Statues of Michael Jackson, Lucille Ball and Diego Maradona have also been ridiculed in recent years.
Clarke herself has yet to comment on her own figure, but let’s hope Daenerys sees the funny side.
Should she decide to unleash those dragons, it wouldn’t last long.
Emiliano Sala’s father dies three months after footballer’s fatal plane crash | World News
The father of Emiliano Sala has died three months after the Premier League footballer was killed in a plane crash.
Horacio Sala, 58, suffered a fatal heart attack in Argentina, the mayor of his hometown Progreso said.
“2019 has been very hard on us,” Julio Muller told local media.
“I think Horacio couldn’t get over what happened to Emi.
“Every news he heard about the investigation was really tough for him.”
A plane carrying Emiliano Sala crashed on 21 January, just two days after he had completed a £15m move from French club Nantes to Cardiff City.
The Argentinian striker was travelling to the Welsh capital in a private plane with pilot David Ibbotson when it went down in the English Channel near Alderney.
Horacio Sala described his anguish after the wreckage was discovered, telling Argentinian television: “I cannot believe it. This is a dream. A bad dream. I am desperate.”
The footballer’s body was recovered on 7 February after a privately-funded search was launched, while Mr Ibbotson remains missing.
It has also emerged that one of Emiliano Sala’s best friends died last week in a car crash.
Sebastian Rabellino was a footballer for San Martin de Progeso, the club where Sala started his career as a youth player.
Following Sala’s death, Cardiff City and Nantes are locked in a legal battle over his £15m transfer fee after the Premier League club refused to pay the first £5m instalment.
It is understood Cardiff argue that Sala’s contract had been rejected by the Premier League because it contravened signing-on fee rules and was therefore “null and void”, Sky Sports News reported.
The club also claim that further contract clauses – proposed by Nantes – had not been met.
Meanwhile, Cardiff City has denied claims it failed to offer Emiliano Sala suitable travel arrangements before his ill-fated flight to the UK.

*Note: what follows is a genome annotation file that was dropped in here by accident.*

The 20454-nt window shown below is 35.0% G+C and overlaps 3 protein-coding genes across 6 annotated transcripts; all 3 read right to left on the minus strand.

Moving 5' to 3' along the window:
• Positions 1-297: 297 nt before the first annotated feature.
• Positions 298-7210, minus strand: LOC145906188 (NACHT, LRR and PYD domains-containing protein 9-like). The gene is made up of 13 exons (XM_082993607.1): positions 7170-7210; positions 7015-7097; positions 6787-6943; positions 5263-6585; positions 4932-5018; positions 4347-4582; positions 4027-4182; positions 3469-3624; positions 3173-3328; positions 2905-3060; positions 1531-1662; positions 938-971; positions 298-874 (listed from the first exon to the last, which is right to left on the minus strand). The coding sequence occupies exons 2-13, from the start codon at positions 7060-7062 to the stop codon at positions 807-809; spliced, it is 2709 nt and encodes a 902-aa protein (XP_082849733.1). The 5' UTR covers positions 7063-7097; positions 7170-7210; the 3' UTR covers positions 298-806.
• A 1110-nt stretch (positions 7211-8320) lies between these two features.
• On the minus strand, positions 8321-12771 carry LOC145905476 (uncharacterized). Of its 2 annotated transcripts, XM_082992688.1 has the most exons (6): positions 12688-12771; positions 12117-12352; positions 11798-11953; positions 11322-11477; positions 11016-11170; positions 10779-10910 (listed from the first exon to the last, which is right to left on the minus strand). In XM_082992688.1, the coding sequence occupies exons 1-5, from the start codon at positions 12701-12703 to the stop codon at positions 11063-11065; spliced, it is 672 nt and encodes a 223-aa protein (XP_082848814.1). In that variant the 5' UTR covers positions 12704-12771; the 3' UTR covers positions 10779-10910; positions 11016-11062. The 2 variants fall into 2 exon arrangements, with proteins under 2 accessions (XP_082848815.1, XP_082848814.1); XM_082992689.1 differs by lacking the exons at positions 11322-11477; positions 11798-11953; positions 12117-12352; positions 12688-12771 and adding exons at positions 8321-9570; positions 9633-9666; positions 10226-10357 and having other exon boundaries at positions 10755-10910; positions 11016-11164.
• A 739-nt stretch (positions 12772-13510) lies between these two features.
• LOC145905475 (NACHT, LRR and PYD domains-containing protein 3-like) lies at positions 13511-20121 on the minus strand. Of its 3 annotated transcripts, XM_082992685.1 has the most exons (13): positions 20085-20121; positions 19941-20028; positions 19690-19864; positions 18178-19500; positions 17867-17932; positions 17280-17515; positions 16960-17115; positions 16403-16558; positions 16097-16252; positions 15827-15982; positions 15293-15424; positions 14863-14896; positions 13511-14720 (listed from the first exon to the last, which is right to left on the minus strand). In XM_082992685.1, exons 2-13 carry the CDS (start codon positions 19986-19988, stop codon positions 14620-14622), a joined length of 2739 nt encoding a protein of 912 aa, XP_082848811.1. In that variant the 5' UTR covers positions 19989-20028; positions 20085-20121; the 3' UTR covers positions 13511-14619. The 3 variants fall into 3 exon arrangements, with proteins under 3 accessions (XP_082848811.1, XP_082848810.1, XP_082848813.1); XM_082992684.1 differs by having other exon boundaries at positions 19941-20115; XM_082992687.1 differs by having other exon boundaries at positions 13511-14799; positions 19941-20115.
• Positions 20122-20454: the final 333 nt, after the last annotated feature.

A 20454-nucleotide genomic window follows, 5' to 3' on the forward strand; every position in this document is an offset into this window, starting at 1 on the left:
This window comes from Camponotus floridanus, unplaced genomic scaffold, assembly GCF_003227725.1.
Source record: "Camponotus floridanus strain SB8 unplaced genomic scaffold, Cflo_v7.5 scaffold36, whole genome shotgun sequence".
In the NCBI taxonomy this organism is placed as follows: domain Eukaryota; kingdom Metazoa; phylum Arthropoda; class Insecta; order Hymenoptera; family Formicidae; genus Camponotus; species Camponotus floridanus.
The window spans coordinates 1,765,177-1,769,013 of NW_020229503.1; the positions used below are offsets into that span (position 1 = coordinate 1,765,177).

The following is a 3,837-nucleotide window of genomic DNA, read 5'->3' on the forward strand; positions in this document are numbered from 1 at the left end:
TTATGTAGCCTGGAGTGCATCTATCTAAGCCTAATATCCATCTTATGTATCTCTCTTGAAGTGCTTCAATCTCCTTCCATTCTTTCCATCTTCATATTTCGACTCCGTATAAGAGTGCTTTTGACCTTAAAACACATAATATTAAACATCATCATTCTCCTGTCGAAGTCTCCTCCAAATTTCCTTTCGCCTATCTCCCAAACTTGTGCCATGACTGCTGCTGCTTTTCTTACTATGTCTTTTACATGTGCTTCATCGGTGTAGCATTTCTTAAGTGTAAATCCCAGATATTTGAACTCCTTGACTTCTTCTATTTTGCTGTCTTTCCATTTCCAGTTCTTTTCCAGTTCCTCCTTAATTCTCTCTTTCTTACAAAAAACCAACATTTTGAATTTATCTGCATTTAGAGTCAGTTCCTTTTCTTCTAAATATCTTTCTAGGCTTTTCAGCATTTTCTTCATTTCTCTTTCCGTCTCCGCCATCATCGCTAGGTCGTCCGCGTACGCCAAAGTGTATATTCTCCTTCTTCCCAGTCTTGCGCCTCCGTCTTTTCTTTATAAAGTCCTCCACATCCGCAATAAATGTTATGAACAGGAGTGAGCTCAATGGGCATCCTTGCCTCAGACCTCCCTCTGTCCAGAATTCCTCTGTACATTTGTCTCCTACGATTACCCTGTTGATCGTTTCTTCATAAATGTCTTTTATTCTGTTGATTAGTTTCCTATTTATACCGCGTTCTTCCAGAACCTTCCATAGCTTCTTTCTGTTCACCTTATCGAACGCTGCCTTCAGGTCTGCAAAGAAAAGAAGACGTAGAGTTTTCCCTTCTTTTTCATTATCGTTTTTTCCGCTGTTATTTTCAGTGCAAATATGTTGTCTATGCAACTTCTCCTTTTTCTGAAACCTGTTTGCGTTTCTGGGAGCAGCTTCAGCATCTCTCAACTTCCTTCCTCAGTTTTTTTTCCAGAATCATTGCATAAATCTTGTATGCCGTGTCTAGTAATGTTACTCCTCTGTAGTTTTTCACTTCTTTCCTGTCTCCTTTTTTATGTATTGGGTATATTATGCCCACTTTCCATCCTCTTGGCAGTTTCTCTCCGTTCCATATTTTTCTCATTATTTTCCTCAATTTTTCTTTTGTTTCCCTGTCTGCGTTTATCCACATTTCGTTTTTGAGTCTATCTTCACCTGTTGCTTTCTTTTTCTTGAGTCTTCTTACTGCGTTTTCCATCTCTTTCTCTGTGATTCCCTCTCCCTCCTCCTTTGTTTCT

Uber seeks market value of over $90bn in share sale | Business News
Uber is seeking a market value just above $90bn in its planned flotation, according to documents filed with regulators.
The ride hailing firm said it planned to offer 180 million shares in its Initial Public Offering (IPO) at a price of between $44-per share to $50-per share.
There would be an additional 27 million shares sold by current equity holders, Uber said.
It had been widely reported in US media that Uber had reduced its top valuation from a more lofty $120bn following a lacklustre stock market debut for its largest rival in North America, Lyft.
While Lyft’s shares climbed when trading first began last month, Lyft’s market value has plummeted since – down by 22% ahead of Friday’s opening.
In the filing with the Securities and Exchange Commission, Uber revealed the path to profitability would likely be a rocky road for investors.
It reported a net loss of $1bn for the first quarter of the year on revenues of roughly $3bn.
It said its shares would trade on the New York Stock Exchange under the ticker name UBER.
Uber also said PayPal had agreed to purchase $500m of stock in a private placement as the pair embark on a venture to create a digital wallet for customers.
The filing kicks off a 10-day roadshow for potential investors to ask questions of senior management.
They are likely to face questions on subjects ranging from profitability to the treatment of drivers following controversy over its treatment of so-called gig economy workers and safety provisions.